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  • 25. 7 Tips for Assessing Science

    23:41
    I get asked now and then if I have tips to help people spot poorly done science, bad science, or what I prefer to call pseudoscience. Here are 7 tips! If you want to see the infographic, visit our Critical Science website (https://critscipod.com/episode-25-7-tips-for-assessing-science/).

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  • 24. Benzoyl Peroxide, Benzene, and You

    21:06
    SummaryIn this episode, Dr. Lyle discusses benzoyl peroxide and the recent concerns raised by Valashur about the presence of benzene in benzoyl peroxide products. He explains that Valashur has a history of testing products for impurities and notifying the FDA. However, the benzene was only found in products that were exposed to high heat for extended periods, which is not how they are supposed to be stored. Dr. Lyle emphasizes that one molecule of benzene is not toxic and that there are thresholds for toxicity. He also highlights the importance of educating the public about the science and not relying on activist talking points.TakeawaysBenzene was found in benzoyl peroxide products that were exposed to high heat for extended periods, which is not how they are supposed to be stored.One molecule of benzene is not toxic, and there are thresholds for toxicity.It is important to educate the public about the science and not rely on activist talking points.Follow the manufacturer's instructions for storing and using benzoyl peroxide products.Chapters00:00 Introduction to benzoyl peroxide00:30 Valashur's testing and FDA involvement01:24 Benzene presence in benzoyl peroxide03:23 No safe level of benzene exposure04:06 Toxicity of one molecule of benzene05:05 Thresholds for toxicity06:04 Long history of benzoyl peroxide use06:29 Detection of impurities over time07:56 Educating the public about thresholds08:25 Activist talking points09:23 DNA repair mechanisms10:24 Xeroderma pigmentosa and DNA damage11:24 Homeostasis and cell signaling12:22 Dose-response curves13:20 Oncotic necrosis and cell death14:48 Relevance of Valashur's study19:00 Following manufacturer's instructions19:53 Take-home messagesReferences:https://ehp.niehs.nih.gov/doi/10.1289/EHP13984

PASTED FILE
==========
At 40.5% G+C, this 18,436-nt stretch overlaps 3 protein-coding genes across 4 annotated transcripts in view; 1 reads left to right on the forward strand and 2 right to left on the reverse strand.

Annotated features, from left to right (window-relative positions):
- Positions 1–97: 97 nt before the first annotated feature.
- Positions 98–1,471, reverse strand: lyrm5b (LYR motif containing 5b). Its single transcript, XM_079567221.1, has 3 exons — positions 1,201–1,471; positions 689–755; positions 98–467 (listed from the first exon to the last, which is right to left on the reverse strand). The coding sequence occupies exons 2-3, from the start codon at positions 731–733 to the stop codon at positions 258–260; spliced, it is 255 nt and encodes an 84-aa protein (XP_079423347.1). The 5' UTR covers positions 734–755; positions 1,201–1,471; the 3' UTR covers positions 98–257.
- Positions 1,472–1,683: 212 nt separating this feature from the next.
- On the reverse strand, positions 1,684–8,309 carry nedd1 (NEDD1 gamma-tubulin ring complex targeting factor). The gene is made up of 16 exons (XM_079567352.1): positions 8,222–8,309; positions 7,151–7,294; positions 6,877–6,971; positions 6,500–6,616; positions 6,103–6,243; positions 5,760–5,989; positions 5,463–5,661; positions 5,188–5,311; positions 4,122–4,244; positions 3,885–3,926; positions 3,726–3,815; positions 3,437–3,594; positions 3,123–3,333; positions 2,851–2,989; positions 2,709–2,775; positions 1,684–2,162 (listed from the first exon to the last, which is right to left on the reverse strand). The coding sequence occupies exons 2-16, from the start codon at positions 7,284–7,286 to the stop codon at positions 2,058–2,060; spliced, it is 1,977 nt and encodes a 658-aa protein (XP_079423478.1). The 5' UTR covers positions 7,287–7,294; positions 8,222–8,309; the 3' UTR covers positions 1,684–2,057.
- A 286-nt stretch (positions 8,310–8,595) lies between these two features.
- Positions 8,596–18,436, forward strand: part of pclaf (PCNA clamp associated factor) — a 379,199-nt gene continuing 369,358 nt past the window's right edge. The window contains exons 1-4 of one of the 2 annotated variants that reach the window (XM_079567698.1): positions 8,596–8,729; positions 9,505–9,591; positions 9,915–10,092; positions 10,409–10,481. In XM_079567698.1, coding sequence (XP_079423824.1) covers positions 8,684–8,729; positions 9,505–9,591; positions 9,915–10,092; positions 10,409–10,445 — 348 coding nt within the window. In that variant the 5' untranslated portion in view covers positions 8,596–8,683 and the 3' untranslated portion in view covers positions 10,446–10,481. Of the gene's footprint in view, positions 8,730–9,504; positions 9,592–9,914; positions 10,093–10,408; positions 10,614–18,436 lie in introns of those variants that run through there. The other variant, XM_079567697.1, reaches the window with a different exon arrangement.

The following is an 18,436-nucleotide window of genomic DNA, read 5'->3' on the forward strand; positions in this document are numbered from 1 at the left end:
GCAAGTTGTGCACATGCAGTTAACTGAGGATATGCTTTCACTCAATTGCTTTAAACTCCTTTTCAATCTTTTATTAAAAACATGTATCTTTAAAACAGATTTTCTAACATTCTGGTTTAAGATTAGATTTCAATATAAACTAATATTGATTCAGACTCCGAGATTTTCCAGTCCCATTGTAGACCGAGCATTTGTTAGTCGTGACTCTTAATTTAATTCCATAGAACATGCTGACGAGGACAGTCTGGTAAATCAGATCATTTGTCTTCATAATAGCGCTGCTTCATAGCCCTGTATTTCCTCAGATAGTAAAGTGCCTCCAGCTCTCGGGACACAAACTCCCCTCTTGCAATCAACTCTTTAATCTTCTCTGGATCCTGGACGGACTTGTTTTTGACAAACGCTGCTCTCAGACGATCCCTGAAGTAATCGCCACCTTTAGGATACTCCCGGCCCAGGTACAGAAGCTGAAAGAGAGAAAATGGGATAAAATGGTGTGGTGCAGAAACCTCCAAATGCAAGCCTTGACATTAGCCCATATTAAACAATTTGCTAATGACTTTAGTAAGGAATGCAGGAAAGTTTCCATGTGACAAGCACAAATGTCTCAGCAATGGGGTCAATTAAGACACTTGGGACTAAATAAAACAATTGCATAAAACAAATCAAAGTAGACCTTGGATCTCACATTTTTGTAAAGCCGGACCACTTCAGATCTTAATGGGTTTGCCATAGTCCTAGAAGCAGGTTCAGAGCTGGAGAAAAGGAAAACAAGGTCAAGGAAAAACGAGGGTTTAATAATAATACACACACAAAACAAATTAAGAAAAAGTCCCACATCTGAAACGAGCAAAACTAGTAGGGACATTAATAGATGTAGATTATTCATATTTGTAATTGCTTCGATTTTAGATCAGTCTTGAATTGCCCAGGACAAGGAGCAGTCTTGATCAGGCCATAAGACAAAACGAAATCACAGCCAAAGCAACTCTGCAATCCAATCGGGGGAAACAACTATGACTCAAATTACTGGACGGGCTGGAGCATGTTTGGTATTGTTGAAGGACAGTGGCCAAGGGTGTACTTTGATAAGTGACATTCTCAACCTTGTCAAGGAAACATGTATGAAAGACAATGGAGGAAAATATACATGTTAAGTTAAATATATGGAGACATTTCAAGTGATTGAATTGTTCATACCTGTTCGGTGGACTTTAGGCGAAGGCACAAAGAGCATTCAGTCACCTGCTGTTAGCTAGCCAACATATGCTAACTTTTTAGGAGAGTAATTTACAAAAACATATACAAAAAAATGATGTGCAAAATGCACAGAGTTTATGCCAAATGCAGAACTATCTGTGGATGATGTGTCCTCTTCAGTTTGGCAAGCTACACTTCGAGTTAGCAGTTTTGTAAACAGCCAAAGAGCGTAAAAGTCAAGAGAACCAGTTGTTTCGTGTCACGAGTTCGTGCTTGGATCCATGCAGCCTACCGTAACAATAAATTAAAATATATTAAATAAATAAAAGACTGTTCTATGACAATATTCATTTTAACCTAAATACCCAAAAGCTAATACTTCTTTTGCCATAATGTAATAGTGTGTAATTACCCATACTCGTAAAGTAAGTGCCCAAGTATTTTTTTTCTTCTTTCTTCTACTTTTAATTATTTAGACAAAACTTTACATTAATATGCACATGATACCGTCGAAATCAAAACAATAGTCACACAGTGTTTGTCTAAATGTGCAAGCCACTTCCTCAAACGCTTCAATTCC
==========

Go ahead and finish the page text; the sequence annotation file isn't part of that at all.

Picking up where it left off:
• 23. Drug Tests Don't Mean What You Think -- Methamphetamine Edition

    27:58